Lots of managers espouse the importance of holding people accountable. But truth be told, most avoid it like the plague. Fear of not being “fair,” fear of appearing heavy handed, fear of not being liked. It’s time to stop the hand-wringing and get down to basics.
First, use the job description as your main source for accountabilities. Use it as the basis for hiring or promoting people into a position. It’s an objective way to screen candidates and assure they will have the skills and experience to do the job. Ask for specific examples of how they have performed these functions in the past. Remember, the job description provides the major accountabilities. It is not a procedural “how-to” document.
Share the job description with the incumbent so they know their accountabilities. Verify that there is agreement about the major accountabilities and let them know this will be used for training, coaching and performance feedback.
Because the job description is focused on job accountabilities, other job descriptions can be used to assist people who want to expand their skills, responsibilities or explore other opportunities.
Second – Have KPI’s: Make sure you have objective ways to measure and monitor key performance indicators (KPIs) and communicate those methods to the people performing the jobs. KPI’s need to be aligned with strategic objectives and initiatives and involving the incumbent in the process of identifying ways to monitor and measure success will ensure more buy-in than if KPIs are handed down form “on high.” Follow though by providing feedback about performance. Successful managers know it’s their job to manage both people and processes. They communicate expectations, monitor the key performance indicators to assure things are on track and communicate information on a timely basis.
It’s important that employees have the opportunity to provide input and feedback if the measures or KPIs aren’t realistic or relevant and why. After all, they are the ones doing the job, know it best and want to do a good job.
Third, Stop Overcompensating for Under-performers: Here’s the deal: Holding people accountable isn’t always easy, particularly with people who are under-performing. Sometimes managers think it’s easier to do the work themselves, or they can do it better, or it will take less time than to train and monitor and coach someone else.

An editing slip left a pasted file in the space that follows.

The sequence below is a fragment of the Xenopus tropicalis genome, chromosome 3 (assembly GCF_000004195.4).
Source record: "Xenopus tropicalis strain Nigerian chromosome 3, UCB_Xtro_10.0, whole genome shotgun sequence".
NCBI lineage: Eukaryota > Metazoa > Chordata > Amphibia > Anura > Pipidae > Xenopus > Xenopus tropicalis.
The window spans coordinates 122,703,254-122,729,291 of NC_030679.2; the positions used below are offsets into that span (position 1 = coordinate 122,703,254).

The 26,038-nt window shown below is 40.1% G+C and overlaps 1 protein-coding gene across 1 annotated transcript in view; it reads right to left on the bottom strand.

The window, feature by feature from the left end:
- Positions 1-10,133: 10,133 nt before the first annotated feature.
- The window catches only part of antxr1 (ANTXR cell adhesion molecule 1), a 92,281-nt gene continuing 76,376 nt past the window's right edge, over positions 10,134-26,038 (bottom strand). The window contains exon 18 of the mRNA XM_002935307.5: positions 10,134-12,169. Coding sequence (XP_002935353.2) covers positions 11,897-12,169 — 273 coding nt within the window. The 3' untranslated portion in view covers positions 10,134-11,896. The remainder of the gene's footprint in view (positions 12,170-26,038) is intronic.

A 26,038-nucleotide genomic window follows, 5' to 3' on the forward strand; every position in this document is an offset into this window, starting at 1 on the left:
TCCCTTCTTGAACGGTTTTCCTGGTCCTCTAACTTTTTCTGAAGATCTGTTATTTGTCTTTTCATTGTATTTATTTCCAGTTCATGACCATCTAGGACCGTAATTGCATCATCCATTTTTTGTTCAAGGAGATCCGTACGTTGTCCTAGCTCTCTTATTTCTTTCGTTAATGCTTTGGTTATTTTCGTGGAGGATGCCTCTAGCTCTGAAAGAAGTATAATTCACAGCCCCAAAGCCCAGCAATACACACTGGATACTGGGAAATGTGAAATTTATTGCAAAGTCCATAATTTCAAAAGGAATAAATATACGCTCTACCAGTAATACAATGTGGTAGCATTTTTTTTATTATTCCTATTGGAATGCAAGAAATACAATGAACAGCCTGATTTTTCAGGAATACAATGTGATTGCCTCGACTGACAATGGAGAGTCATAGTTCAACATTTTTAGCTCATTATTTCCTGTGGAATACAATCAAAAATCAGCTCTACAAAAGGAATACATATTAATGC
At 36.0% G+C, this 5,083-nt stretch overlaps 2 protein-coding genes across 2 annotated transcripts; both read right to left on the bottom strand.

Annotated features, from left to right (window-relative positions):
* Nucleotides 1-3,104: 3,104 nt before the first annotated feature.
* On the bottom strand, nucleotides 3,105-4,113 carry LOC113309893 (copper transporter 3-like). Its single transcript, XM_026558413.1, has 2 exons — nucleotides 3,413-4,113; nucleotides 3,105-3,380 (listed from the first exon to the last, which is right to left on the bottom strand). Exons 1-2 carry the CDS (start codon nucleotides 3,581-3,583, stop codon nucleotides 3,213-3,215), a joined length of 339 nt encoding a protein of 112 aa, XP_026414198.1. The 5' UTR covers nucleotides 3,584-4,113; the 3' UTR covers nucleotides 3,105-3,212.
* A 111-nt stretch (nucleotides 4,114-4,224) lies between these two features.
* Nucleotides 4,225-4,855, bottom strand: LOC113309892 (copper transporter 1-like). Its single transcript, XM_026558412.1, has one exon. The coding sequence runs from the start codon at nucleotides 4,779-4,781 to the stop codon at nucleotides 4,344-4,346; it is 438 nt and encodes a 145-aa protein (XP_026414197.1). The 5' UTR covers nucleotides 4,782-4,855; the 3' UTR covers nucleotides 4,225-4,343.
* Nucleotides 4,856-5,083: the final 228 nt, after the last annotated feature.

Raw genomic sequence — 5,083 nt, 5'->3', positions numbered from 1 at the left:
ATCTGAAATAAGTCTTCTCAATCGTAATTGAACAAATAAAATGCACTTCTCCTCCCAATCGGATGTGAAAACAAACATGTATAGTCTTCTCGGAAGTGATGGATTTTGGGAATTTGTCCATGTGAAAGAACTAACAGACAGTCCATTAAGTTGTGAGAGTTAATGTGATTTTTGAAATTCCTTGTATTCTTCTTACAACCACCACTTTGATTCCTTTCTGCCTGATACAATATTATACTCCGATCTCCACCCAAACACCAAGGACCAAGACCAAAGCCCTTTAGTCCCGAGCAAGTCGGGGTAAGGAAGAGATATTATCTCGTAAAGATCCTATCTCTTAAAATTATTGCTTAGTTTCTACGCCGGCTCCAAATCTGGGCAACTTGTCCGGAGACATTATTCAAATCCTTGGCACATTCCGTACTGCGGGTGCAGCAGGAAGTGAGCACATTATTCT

The question then becomes, is it easier to do your work as a manager and their work, or to hold them accountable? Unless you are willing to communicate expectations, provide the resources for people to do their jobs and hold your people accountable, you’re the one who is under-performing and not accountable.
Fourth – Accountability is a Two Way Street
Remember that employees have to be accountable for their own performance. If a manager provides clear expectations, timely and objective feedback and opportunities for coaching or training to improve, then it’s up to the person to be accountable for the results produced. It then becomes their choice to be accountable.
For accountability to be the new normal, organizations must align human resource and operational policies and practices with strategic objectives. That means having a good performance management system, the right compensation and reward structures, and training and development opportunities in place to support job performance and corporate objectives.
The result will be alignment, integrity and effectiveness.
That’s accountability. That’s success. That’s the New Normal.
Marty Stanley is a national speaker and consultant on personal and organizational change. Her new book From Type A to Type T: How to Be a Transformational Leader in a Bottom- Line World will be released this spring.
Stop worrying and start taking action by contacting Marty today: 816-695-5453 email@example.com